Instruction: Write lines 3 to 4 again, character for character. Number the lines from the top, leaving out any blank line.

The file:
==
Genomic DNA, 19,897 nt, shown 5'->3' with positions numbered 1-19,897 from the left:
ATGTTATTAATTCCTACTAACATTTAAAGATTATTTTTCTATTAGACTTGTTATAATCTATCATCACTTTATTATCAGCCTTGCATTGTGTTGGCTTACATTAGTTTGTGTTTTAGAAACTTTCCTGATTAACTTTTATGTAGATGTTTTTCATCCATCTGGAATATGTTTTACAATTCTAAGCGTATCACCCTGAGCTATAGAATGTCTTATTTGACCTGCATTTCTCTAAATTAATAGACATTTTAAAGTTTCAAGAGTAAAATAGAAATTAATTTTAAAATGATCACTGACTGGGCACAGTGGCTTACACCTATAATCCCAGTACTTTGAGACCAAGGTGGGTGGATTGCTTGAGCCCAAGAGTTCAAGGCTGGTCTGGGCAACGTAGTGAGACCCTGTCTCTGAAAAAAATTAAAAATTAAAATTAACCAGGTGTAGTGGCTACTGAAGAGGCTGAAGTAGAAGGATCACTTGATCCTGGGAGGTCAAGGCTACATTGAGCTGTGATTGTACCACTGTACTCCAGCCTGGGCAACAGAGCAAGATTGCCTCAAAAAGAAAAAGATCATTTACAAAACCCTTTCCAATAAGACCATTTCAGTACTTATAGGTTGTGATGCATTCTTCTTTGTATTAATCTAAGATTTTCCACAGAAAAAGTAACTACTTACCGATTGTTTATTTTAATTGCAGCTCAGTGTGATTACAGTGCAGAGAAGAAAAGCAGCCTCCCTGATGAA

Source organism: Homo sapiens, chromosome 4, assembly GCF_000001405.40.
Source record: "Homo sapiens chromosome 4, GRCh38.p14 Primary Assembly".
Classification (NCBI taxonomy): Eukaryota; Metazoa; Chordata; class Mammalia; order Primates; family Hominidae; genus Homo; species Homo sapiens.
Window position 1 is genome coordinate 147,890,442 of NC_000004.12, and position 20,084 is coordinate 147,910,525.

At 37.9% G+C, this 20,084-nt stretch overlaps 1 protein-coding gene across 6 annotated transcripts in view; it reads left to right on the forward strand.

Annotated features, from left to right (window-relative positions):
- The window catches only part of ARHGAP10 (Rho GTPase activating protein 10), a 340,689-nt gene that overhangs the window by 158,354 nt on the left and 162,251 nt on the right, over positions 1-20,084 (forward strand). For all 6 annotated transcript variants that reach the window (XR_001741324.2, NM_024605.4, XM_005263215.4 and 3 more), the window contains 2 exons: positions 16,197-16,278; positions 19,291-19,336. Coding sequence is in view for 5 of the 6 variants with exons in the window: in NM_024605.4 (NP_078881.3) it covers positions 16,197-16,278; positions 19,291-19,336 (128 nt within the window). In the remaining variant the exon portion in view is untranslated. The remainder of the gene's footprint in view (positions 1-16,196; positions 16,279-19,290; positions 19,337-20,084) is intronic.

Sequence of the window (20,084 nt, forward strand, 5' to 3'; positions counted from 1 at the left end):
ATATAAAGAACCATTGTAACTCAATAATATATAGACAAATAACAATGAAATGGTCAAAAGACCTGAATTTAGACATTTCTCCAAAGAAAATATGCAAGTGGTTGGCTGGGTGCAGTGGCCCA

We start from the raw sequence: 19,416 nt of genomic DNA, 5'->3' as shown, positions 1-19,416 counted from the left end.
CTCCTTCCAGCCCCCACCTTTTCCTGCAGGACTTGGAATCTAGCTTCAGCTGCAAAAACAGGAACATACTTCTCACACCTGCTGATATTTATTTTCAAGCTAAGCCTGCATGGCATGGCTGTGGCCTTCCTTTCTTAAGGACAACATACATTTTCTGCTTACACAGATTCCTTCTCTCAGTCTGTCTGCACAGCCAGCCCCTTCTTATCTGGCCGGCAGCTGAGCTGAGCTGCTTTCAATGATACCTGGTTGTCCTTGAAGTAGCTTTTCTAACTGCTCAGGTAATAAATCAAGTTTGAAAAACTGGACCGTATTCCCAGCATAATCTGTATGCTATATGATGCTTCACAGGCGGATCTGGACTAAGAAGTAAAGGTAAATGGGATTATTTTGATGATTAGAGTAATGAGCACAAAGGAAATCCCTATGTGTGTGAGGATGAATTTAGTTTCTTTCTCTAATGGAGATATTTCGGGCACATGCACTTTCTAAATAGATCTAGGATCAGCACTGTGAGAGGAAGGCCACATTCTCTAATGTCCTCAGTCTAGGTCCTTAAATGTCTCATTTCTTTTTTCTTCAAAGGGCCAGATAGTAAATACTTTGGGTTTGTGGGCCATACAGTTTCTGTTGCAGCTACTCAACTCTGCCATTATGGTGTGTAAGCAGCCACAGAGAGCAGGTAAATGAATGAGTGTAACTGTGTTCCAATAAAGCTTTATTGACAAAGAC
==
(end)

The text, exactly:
Source organism: Homo sapiens, chromosome 4, assembly GCF_000001405.40.
Source record: "Homo sapiens chromosome 4, GRCh38.p14 Primary Assembly".